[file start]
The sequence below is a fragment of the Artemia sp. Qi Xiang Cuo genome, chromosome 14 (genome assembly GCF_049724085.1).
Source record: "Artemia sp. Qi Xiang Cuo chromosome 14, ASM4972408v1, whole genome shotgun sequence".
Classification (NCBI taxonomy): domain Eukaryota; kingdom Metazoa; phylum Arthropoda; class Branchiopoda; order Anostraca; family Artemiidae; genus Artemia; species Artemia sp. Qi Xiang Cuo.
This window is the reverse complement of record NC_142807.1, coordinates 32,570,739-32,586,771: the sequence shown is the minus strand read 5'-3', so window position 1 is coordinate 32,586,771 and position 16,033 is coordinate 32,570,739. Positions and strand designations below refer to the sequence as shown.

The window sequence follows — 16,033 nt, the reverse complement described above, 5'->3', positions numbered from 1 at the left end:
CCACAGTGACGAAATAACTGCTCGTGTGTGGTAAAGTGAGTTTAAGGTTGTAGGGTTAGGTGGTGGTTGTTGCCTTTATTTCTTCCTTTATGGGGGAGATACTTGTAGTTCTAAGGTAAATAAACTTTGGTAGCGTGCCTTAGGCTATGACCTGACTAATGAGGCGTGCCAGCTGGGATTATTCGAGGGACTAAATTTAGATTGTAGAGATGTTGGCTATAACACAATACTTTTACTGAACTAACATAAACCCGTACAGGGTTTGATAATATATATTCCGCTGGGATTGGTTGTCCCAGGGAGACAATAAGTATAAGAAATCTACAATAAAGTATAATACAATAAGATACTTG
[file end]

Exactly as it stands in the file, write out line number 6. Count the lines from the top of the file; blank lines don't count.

CCACAGTGACGAAATAACTGCTCGTGTGTGGTAAAGTGAGTTTAAGGTTGTAGGGTTAGGTGGTGGTTGTTGCCTTTATTTCTTCCTTTATGGGGGAGATACTTGTAGTTCTAAGGTAAATAAACTTTGGTAGCGTGCCTTAGGCTATGACCTGACTAATGAGGCGTGCCAGCTGGGATTATTCGAGGGACTAAATTTAGATTGTAGAGATGTTGGCTATAACACAATACTTTTACTGAACTAACATAAACCCGTACAGGGTTTGATAATATATATTCCGCTGGGATTGGTTGTCCCAGGGAGACAATAAGTATAAGAAATCTACAATAAAGTATAATACAATAAGATACTTG